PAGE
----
Retail statistics understate rise of online

"It is by boxing clever and using online in an innovative manner that the existing retailers can best hope to successfully compete with the online giants," writes Dan White

Dan White highlights how capturing the full extent of retail sales 'leaking' to overseas online retailers is a challenging task

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21 April 2016 | 0

The value of Irish retail sales soared by 11% in February 2016 compared to the same month in 2015. Even when volatile motor sales are excluded the value of retail sales rose by 4.7%. But, with the CSO retail sales index excluding sales by overseas online retailers such as Amazon to Irish residents, how accurate a picture is painted by the official statistics?

So is the recession finally over for Irish retailers? Yes and no. While the value of Irish retail sales is now back to 2005 levels, retailers have only been able to achieve this feat by slashing their prices. The volume of non-motor retail sales is now at 115% of 2005 levels. This means that retailers have had to cut their prices by an average of almost 11% to keep customers coming through their doors.

The greatest price falls have been recorded in electrical goods, where average prices have more than halved since 2005. Other steep price falls have been recorded in furniture and lighting (down 41%), clothing and footwear (down 35%) and department stores (down 30%). Average food prices have been broadly unchanged over this period.

Not the full story

Unfortunately, the official data doesn’t tell us the full story. Over the past decade a swathe of retailing has moved online. When was the last time you entered a travel agent’s premises? Music retailing has largely disappeared into the ether and video rental and retailing firm Xtra-vision is unlikely to reappear following the appointment of a liquidator in January as downloads have largely destroyed its business model.

Even many of the retailers that have survived, up to now at least, find themselves under siege from the online giants. Books, clothes, gambling and electrical goods retailers must keep at least one eye on the online competition at all times.

Overseas online sales not included

So how much of Irish consumers’ retail spend is now going online? The answer is that we don’t know. When we contacted the CSO a very kind and patient statistician explained to us the retail sales index does not include sales made by overseas online retailers to Irish residents. While the online arms of Irish-based retailers do supply their sales data to the CSO, overseas-based online retailers don’t.

In fairness to the CSO, it is not unaware of this problem. However, capturing the full extent of retail sales “leaking” to overseas online retailers is extremely difficult. This is something I suspect that we are going to hear a lot more of in the months and years ahead.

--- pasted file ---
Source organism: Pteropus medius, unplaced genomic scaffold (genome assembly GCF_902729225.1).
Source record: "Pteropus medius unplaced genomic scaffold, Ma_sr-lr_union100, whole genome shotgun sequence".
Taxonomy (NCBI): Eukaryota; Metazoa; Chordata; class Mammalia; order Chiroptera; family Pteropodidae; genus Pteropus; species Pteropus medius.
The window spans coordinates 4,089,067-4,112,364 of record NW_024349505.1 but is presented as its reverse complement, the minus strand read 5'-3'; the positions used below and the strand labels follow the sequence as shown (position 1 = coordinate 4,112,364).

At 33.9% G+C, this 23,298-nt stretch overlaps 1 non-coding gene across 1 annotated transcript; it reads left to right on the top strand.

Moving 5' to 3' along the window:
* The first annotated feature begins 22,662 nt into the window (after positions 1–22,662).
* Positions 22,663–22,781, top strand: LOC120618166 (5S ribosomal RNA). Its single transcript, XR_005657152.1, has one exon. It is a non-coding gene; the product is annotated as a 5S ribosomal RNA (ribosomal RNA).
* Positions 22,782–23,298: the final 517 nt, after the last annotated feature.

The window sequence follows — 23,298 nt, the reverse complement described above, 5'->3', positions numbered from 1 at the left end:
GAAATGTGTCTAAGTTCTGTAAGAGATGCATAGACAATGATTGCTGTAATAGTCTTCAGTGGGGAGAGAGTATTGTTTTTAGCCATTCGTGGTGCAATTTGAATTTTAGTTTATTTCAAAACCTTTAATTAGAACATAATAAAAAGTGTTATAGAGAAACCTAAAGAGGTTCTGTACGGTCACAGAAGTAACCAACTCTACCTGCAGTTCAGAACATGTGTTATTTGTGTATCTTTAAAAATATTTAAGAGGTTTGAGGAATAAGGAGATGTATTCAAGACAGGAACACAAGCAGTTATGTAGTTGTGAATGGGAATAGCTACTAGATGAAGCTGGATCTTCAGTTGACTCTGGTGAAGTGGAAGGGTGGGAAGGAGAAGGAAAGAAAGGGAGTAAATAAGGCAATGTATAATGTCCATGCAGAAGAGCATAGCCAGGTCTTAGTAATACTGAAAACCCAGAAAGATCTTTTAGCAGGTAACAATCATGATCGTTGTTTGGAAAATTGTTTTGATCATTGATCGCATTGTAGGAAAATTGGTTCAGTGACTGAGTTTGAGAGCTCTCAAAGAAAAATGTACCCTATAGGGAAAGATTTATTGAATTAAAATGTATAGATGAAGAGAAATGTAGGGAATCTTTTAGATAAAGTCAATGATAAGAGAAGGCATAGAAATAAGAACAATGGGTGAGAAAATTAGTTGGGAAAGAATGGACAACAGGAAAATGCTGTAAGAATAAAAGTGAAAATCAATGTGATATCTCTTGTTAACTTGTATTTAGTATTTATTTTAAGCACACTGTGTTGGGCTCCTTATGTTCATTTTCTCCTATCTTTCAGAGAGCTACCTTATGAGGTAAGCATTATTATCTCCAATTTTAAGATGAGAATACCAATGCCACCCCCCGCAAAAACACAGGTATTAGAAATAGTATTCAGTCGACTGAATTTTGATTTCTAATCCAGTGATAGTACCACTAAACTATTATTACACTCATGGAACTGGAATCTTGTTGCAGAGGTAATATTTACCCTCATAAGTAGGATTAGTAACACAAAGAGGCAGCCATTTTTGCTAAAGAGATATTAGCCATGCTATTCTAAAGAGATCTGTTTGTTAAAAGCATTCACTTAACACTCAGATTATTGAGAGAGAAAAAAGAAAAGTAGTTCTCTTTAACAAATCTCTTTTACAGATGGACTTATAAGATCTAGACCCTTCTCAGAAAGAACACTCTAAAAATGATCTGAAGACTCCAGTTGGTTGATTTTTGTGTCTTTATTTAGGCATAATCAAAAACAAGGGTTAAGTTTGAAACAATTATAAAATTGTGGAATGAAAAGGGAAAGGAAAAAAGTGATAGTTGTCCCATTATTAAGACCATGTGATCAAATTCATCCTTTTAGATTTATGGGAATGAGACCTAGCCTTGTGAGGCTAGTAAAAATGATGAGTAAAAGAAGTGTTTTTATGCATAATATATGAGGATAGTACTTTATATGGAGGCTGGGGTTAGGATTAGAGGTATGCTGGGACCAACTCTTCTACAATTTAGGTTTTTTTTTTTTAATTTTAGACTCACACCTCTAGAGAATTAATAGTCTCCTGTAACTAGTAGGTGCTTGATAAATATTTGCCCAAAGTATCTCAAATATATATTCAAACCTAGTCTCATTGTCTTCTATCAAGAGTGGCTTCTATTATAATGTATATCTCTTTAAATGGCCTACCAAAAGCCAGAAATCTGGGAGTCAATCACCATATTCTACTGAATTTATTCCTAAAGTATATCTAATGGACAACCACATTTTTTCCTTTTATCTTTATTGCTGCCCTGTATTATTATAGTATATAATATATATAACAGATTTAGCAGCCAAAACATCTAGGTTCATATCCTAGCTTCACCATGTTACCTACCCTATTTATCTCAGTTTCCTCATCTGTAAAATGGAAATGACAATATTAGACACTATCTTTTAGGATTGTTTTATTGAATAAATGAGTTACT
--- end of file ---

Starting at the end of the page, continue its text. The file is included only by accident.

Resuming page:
Relying on surveys

Without CSO figures we are forced to rely on various surveys, the conclusions of which I suspect are sometimes scientifically plucked out of the air, conducted by a wide range of companies and organisations.

One of the more reliable of these was a recent report by market research company Euromonitor estimating that Irish internet sales grew by 15% to €2.8bn in 2015. Irish internet retailing remains fragmented with the biggest player Amazon having a 5% market share, the equivalent of annual sales to Irish residents of about €140m. Euromonitor is predicting compound annual growth in internet sales of 9% out to 2020, by which time it expects internet sales to have hit €4.3bn.

While some of this increase will undoubtedly be captured by the online operations of existing Irish-based retailers, expect Amazon to gobble up a large proportion of it as it establishes a dedicated Irish website at some stage over the next few years. Amazon is going to become an ever-larger fixture on the Irish retailing landscape.

The ‘Kodak trap’

Where does this leave the existing bricks and mortar retailers? Many of them are caught in what could be termed the ‘Kodak trap’ – the photographic film company that invented the digital camera in 1975 but which allowed its competitors to exploit the new technology rather than undermine the profitability of its legacy film and processing business before filing for bankruptcy in 2012.

Competing head-on with Amazon, which had sales of $107bn in 2015 and operating profits of $2.2bn, an operating margin of just over 2%, is no fun. Faced with such an unappealing prospect many existing retailers will no doubt be tempted to maximise the profits from their existing off-line operations in the short term and let the long term look after itself.

Not all equally vulnerable

Of course not all retailing sectors are equally vulnerable to the Amazons of this world. Grocery retailing is probably least at risk – it’s one thing if your book is delivered 48 hours late but try doing that with fish or fresh cream!

However, even those retailers who enjoy some degree of protection from the online giants can’t afford to ignore the march of technology. While pure online probably doesn’t make sense in grocery, with UK analysts estimating that each delivery was costing market leader Tesco £20, there is almost certainly scope for hybrids such as ‘click and collect’ where the customer orders his or her groceries online but collects them from the store.

It is by boxing clever and using online in an innovative manner that the existing retailers can best hope to successfully compete with the online giants.

 

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